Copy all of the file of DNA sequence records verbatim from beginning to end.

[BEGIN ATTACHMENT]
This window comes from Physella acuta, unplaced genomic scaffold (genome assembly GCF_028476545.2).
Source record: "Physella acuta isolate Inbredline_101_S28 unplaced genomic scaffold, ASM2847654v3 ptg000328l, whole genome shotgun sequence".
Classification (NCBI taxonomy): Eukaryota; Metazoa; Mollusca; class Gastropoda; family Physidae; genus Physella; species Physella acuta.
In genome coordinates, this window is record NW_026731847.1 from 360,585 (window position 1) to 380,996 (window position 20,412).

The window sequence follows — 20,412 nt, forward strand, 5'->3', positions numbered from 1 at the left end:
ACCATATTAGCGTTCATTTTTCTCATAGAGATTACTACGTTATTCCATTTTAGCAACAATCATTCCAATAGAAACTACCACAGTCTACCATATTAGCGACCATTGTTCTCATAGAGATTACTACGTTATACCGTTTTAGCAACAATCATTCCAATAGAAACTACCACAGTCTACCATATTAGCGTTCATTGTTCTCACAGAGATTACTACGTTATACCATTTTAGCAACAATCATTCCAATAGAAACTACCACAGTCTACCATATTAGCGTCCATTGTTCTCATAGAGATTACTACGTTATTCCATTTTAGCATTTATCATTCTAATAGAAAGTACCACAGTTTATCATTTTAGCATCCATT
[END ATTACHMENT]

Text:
This window comes from Physella acuta, unplaced genomic scaffold (genome assembly GCF_028476545.2).
Source record: "Physella acuta isolate Inbredline_101_S28 unplaced genomic scaffold, ASM2847654v3 ptg000328l, whole genome shotgun sequence".
Classification (NCBI taxonomy): Eukaryota; Metazoa; Mollusca; class Gastropoda; family Physidae; genus Physella; species Physella acuta.
In genome coordinates, this window is record NW_026731847.1 from 360,585 (window position 1) to 380,996 (window position 20,412).

The window sequence follows — 20,412 nt, forward strand, 5'->3', positions numbered from 1 at the left end:
ACCATATTAGCGTTCATTTTTCTCATAGAGATTACTACGTTATTCCATTTTAGCAACAATCATTCCAATAGAAACTACCACAGTCTACCATATTAGCGACCATTGTTCTCATAGAGATTACTACGTTATACCGTTTTAGCAACAATCATTCCAATAGAAACTACCACAGTCTACCATATTAGCGTTCATTGTTCTCACAGAGATTACTACGTTATACCATTTTAGCAACAATCATTCCAATAGAAACTACCACAGTCTACCATATTAGCGTCCATTGTTCTCATAGAGATTACTACGTTATTCCATTTTAGCATTTATCATTCTAATAGAAAGTACCACAGTTTATCATTTTAGCATCCATT